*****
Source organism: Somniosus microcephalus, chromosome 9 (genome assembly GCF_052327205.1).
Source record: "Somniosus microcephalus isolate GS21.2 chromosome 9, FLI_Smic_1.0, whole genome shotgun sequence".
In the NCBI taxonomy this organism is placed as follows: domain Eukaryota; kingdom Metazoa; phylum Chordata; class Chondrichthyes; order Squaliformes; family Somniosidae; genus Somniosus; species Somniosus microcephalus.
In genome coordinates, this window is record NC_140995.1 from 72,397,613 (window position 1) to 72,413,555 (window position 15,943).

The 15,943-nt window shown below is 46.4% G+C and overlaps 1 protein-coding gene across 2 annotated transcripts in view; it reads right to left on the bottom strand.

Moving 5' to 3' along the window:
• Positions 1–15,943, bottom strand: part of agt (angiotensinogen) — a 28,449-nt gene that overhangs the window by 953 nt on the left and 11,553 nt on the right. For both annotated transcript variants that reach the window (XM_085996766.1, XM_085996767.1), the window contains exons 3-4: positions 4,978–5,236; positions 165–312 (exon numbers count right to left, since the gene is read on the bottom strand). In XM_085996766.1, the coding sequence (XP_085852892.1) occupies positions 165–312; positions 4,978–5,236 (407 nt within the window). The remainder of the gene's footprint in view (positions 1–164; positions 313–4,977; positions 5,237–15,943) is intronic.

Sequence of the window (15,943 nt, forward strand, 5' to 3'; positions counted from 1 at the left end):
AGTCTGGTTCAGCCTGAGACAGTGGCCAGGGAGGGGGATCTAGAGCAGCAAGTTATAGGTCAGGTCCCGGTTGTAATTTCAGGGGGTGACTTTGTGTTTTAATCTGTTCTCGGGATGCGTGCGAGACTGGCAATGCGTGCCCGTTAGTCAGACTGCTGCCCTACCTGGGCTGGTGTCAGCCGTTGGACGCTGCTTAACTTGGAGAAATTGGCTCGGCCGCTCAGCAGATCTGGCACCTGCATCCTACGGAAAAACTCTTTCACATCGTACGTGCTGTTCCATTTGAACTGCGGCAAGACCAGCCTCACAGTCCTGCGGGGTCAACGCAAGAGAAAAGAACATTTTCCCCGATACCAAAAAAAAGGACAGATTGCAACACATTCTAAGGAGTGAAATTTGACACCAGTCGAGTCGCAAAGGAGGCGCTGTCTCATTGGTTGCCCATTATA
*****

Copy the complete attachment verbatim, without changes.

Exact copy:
Source organism: Somniosus microcephalus, chromosome 9 (genome assembly GCF_052327205.1).
Source record: "Somniosus microcephalus isolate GS21.2 chromosome 9, FLI_Smic_1.0, whole genome shotgun sequence".
In the NCBI taxonomy this organism is placed as follows: domain Eukaryota; kingdom Metazoa; phylum Chordata; class Chondrichthyes; order Squaliformes; family Somniosidae; genus Somniosus; species Somniosus microcephalus.
In genome coordinates, this window is record NC_140995.1 from 72,397,613 (window position 1) to 72,413,555 (window position 15,943).

The 15,943-nt window shown below is 46.4% G+C and overlaps 1 protein-coding gene across 2 annotated transcripts in view; it reads right to left on the bottom strand.

Moving 5' to 3' along the window:
• Positions 1–15,943, bottom strand: part of agt (angiotensinogen) — a 28,449-nt gene that overhangs the window by 953 nt on the left and 11,553 nt on the right. For both annotated transcript variants that reach the window (XM_085996766.1, XM_085996767.1), the window contains exons 3-4: positions 4,978–5,236; positions 165–312 (exon numbers count right to left, since the gene is read on the bottom strand). In XM_085996766.1, the coding sequence (XP_085852892.1) occupies positions 165–312; positions 4,978–5,236 (407 nt within the window). The remainder of the gene's footprint in view (positions 1–164; positions 313–4,977; positions 5,237–15,943) is intronic.

Sequence of the window (15,943 nt, forward strand, 5' to 3'; positions counted from 1 at the left end):
AGTCTGGTTCAGCCTGAGACAGTGGCCAGGGAGGGGGATCTAGAGCAGCAAGTTATAGGTCAGGTCCCGGTTGTAATTTCAGGGGGTGACTTTGTGTTTTAATCTGTTCTCGGGATGCGTGCGAGACTGGCAATGCGTGCCCGTTAGTCAGACTGCTGCCCTACCTGGGCTGGTGTCAGCCGTTGGACGCTGCTTAACTTGGAGAAATTGGCTCGGCCGCTCAGCAGATCTGGCACCTGCATCCTACGGAAAAACTCTTTCACATCGTACGTGCTGTTCCATTTGAACTGCGGCAAGACCAGCCTCACAGTCCTGCGGGGTCAACGCAAGAGAAAAGAACATTTTCCCCGATACCAAAAAAAAGGACAGATTGCAACACATTCTAAGGAGTGAAATTTGACACCAGTCGAGTCGCAAAGGAGGCGCTGTCTCATTGGTTGCCCATTATA